Perhaps the most fascinating aspect of the 3D sound mix for Vortex is that it is made from music rather than real world sounds. The animation is completely driven by the music and many of the structural elements are visual manifestations of specific instruments or sounds within the music. One example is the electric arc that coils around the dome in time to the musical element I would describe as a bass buzz. The bass buzz was used to influence the shape, colour and movement of the electric arc and in turn we attached the bass buzz sound to the electric arc to control the sounds movement through space. The effect is that both the visual and audio senses work together to convince you that the object you see and hear moving around you is actually there.
The main task was to define what sounds should have a unique location, where that location would be and where and how it would move. One of the main approaches to this task was to extract sound elements from the music that apply to visual elements and then use the visual position of those elements to define the location of that sound in space, such as the electric arc and bass buzz. Another approach was to be less literal with placement and create cognitive dissonance between what you see and where you hear it. This was used for the power-up sequence where the engine is formed whilst spinning directly above the viewer. The sound that drives the visual element is positioned a distance away from the engine and spins at speed around the perimeter of the sound space. The physical detachment of the sound from the visual produces an interesting sensation of uneasiness or confusion, which adds to the initial shock of Vortex as it begins.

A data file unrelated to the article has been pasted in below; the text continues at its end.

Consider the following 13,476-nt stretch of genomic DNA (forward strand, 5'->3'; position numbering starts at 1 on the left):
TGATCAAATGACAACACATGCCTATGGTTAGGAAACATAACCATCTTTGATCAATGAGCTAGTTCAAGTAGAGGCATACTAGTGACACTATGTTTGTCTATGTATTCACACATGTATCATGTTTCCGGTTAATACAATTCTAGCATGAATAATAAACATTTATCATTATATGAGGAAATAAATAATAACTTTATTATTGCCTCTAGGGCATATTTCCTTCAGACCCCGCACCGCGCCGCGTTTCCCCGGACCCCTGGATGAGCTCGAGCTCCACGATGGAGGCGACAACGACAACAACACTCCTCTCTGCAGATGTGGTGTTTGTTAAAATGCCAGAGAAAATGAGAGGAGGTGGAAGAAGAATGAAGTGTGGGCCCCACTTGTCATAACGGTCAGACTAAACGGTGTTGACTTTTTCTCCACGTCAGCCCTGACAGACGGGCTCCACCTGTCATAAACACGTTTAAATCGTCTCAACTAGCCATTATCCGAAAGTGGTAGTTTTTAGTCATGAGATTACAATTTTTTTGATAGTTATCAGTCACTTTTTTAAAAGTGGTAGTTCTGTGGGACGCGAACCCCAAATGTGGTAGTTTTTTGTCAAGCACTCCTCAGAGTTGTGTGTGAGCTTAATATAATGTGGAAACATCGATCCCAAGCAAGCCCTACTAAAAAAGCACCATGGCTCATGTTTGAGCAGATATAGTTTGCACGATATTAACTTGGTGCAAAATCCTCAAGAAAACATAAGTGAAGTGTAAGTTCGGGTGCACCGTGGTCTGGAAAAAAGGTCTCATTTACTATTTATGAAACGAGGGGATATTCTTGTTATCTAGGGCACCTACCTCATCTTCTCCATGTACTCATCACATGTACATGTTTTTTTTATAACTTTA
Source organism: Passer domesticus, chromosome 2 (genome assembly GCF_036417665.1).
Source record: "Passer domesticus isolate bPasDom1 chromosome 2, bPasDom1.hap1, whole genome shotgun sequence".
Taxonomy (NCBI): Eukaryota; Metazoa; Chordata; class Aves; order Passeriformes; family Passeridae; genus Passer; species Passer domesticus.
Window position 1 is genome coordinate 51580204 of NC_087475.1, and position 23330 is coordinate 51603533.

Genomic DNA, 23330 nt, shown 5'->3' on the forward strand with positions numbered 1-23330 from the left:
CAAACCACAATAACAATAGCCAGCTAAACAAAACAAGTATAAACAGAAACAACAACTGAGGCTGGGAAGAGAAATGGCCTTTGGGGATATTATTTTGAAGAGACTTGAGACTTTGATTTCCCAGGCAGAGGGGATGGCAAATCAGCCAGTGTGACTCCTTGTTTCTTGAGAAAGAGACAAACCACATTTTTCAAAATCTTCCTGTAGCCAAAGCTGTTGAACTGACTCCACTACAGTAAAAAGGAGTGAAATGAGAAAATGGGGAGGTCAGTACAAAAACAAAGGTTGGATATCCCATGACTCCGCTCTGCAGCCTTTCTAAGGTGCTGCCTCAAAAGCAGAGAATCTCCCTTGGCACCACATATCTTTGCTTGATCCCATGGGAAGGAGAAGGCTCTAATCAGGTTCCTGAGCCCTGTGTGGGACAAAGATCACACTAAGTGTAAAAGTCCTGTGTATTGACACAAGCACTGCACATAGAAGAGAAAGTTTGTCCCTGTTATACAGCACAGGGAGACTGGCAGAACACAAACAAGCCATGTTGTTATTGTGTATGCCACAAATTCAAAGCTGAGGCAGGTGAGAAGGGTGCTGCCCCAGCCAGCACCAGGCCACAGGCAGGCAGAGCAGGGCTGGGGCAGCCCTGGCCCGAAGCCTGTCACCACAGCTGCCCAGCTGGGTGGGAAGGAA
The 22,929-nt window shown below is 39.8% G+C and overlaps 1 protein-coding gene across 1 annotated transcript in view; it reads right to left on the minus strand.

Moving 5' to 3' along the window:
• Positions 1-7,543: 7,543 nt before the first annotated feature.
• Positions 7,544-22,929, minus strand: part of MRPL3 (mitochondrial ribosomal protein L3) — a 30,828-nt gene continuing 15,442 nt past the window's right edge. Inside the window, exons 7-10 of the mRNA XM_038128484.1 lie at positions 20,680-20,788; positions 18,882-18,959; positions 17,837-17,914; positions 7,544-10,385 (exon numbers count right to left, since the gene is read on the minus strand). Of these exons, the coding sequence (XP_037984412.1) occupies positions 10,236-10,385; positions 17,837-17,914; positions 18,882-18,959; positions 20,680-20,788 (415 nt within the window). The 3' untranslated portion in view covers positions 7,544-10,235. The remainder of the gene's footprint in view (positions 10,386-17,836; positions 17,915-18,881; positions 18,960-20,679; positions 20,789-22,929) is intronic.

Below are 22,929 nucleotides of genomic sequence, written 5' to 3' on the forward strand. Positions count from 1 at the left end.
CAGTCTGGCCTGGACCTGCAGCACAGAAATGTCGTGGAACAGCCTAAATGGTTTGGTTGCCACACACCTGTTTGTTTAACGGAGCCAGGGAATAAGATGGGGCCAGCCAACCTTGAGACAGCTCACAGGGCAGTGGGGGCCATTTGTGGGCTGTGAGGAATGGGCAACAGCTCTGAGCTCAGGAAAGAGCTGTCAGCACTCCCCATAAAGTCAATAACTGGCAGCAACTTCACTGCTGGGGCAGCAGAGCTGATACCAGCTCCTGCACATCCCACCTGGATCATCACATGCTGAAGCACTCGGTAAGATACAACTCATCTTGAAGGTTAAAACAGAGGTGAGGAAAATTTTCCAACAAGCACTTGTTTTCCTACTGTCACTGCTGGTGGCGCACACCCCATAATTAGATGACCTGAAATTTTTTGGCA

Positioning musical elements from a stereo track into three dimensional space can change the original mix to the extent that it no longer has a similar feel. When Rene created a stereo conversion of an early spatial mix it sounded very different to the original track. Some stems had to be repositioned, made less dynamic or altered to try and retain more of the original composition. Certain audio effects that had been applied to musical layers in the original piece had to be removed to extract the individual sounds. This also posed a challenge when aiming to produce a similar audio experience to the original stereo version. At some point we decided to treat the spatial sound mix as a new version of the track rather than just an alternative output. This allowed Flavio to be more creative with the individual elements he was extracting.
The idea of positioning music in 3D space opens up new and expanding possibilities to the musician, composer or anyone involved in immersive media. It’s perhaps a daunting prospect to think about positioning specific elements to produce dynamic movements through the listener’s space. An instrument is no longer constrained by stereo or even surround positions; it is given freedom to move towards and away from a listener in any direction.
For immersive media, spatial sound makes perfect sense but content creation is impeded by the current lack of production tools, production facilities and spatial sound venues. On top of this, there aren’t any standards for hardware or software, so even if a facility does have a speaker array capable of playing spatial sound, it may not be able to play back the files that another facility has produced. Vortex won the Spatial Sound Award at Jena Fulldome Festival in 2013: this remains the only place where it has been heard in this format. It seems like a lot of work for such a small amount of people to experience but as with most purely creative ventures, audience numbers are rarely the driving force behind the effort.
Vortex project online: